Impact of Snow on Soil Greenhouse Gases
Spring is finally in the air, and while the thermometers are slowly but steadily rising, we wanted to explore the impacts of the exceptionally snowy winter on the soil’s greenhouse gas emissions. For this post, we interviewed a researcher, Boris Tupek, who is based in Luke, the Natural Resources Institute Finland.
Tupek’s research specializes in greenhouse gases, including measuring and modeling of CO2, CH4, N2O (carbon dioxide, methane and nitrous oxide, commonly known as laughing gas) in forests and peatlands and their interface, and modeling carbon capture in European forests, testing widely used soil carbon models with extensive datasets in Sweden, Finland, and Ethiopia.
Like Gasmet, the studies he is involved in aim to curb climate change by gaining a better understanding of the controls of processes of greenhouse gas exchange. The understanding of controls helps improve the models and methods used for the annual reporting of greenhouse gas changes to UNFCCC (United Nations Framework Convention on Climate Change) as well as local soil management.
Cold Winter and Heavy Snowfall Limit Soil Greenhouse Gases
In normal winter circumstances, the cold temperatures limit microbial activity and keep the soil’s greenhouse gas emissions low.
Early or late start of the growing season can determine whether the annual ecosystem CO2 exchange will be a carbon sink or source – for example, carbon sinks are natural environments, such as forests, oceans or soils, viewed in terms of their ability to absorb carbon dioxide from the atmosphere. Carbon sources, in turn, include emissions from burning fossil fuels, forest fires, and respiration.
For example, freezing temperatures in November and heavy snowdrifts favor the carbon sink, but late snowfall in spring may reduce the growing season in favor of the source, and vice versa. Tupek points out that early sunshine in spring activates photosynthesis in trees, which naturally increases the carbon capture from the atmosphere, and naturally decreases the carbon dioxide levels.
Current Soil Greenhouse Gas Emissions and Future Forecasts
A research group that studied the air concentrations of Antarctic snow layers found out that there has been a drastic increase in the HFC-23 in the past 100 years. HFC-23 is a greenhouse gas that can trap thousands of times more heat than a similar amount of the better-known greenhouse gas, carbon dioxide.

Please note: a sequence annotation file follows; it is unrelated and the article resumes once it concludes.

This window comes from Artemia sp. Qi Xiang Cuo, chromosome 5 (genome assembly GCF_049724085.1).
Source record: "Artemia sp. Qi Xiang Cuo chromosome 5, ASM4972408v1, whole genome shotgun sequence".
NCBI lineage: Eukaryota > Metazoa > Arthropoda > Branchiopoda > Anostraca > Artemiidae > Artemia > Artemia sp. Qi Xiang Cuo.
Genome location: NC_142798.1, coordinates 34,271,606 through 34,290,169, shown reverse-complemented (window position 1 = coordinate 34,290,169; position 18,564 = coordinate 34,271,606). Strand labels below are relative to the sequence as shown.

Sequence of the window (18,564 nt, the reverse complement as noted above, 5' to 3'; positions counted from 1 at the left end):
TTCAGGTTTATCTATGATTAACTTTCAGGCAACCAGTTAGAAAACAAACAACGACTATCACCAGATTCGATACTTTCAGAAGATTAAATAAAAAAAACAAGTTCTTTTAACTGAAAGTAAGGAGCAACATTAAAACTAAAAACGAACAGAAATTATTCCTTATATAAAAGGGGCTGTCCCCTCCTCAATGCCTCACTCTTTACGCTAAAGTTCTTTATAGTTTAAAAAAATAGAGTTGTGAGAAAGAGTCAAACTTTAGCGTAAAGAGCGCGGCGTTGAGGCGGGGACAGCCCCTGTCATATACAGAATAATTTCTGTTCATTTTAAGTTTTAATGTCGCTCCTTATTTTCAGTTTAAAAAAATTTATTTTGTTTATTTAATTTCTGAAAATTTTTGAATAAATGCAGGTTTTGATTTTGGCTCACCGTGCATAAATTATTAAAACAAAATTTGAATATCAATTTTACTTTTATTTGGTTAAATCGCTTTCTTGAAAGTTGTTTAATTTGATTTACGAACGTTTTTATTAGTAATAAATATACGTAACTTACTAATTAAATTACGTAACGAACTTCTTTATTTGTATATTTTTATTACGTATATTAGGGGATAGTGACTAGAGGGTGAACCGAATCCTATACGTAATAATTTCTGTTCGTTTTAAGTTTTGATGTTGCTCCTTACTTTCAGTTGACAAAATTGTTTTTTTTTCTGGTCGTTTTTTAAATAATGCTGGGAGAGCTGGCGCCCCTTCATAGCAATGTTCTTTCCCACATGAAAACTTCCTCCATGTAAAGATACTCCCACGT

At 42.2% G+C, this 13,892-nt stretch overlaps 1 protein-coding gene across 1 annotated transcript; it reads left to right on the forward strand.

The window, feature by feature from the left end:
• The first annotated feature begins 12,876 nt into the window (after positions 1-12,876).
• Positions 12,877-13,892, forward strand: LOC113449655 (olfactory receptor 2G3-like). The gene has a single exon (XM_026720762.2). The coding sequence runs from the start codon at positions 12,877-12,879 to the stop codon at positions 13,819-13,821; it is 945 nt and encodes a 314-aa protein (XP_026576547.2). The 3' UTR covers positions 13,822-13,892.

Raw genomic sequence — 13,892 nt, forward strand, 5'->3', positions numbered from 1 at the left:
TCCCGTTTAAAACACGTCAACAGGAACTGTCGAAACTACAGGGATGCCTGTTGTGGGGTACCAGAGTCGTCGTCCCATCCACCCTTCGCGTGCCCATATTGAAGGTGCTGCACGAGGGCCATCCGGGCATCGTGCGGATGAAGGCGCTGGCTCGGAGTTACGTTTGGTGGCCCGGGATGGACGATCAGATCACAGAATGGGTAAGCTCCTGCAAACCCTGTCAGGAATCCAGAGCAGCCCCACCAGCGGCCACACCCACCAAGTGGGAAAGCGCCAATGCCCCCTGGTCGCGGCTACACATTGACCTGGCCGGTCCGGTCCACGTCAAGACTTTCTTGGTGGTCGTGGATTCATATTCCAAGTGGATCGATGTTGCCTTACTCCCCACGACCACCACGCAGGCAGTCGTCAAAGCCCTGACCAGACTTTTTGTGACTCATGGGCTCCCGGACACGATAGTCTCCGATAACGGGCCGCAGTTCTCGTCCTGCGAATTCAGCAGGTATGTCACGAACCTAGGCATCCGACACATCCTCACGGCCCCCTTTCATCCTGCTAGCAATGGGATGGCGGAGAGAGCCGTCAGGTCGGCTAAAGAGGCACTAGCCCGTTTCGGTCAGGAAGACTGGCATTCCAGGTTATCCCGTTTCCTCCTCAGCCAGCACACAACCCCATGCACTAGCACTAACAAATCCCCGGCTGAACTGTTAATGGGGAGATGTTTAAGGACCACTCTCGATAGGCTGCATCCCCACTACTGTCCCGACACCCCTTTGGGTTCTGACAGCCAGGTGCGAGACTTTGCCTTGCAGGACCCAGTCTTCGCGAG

This does not paint a very optimistic view on the horizon, but according to Tupek, the current situation in Finland is good. He does, however, point out that considering the low temperatures of the past winter with an abundance of snow and sunshine, the recent snowmelt and sudden heatwave might contribute to the forests gaining more carbon than in previous years.
He continues that there is also a loose link between CO2 and CH4, carbon dioxide and methane. Methane increases with temperature by activating microbes and with photosynthesis by plants, supplying microbes with fresh sugars. However, methane emissions are restricted only to permanently wet ecosystems such as mires or peatlands, and compared to carbon dioxide soil methane emissions are much lower.
The forecasts for future winters are not so optimistic: we will have less continuous snow cover and increased rain in the winter. Soils respire more CO2 when not frozen and trees uptake less CO2 by photosynthesis with less sunshine, which will lead to increased greenhouse gas emissions during warm winters. However, high emission levels caused by warm winters might improve by earlier plant growth and increased photosynthesis in spring, Tupek explains.
Spring Recovery of photosynthesis in 2018 and 2017. Source: Carbon Tree by Helsinki University
Research Plays a Vital Role in Understanding Greenhouse Gases and Climate Change
There is no easy fix to the mostly human-induced global warming, but research can offer valuable aid to help understand the processes, controls, and feedback of climate change.
Science and research have also helped understand the major players in greenhouse gas balance and acts as an advisory to governmental decision-making. For example, the action guidelines of the Intergovernmental Panel on Climate Change (IPCC) to mitigate climate change are motivated by the scientifically objective view of climate change.
Tupek states that it is vital that we focus on the soil greenhouse gas sinks and sources in the system – and more importantly, look into influencing them in such a way that we develop the sinks and reduce the sources.
3 Simple but Effective Ways to Mitigate Global Warming:
- Reducing or replacing the combustion of fossil fuels by the use of renewable energy
The agricultural and forest soils have great potential for continuous carbon sink under the right management decisions. For example, the 4 per 1000 (4 per mil) initiative aims to slow down the atmospheric CO2 increase by increasing global soil organic carbon stocks by 0.4 % annually.
- As obvious as it sounds, planting trees is a great way to naturally manage the carbon sinks.
- Reducing greenhouse gas emissions starts at an individual level
Implementing measures to mitigate climate change is the task for the whole human race, but it starts with human individuals. It’s our day-to-day decisions that matter – whether it’s using more daylight in offices instead of bulbs, or traveling by public transport or bicycles instead of cars.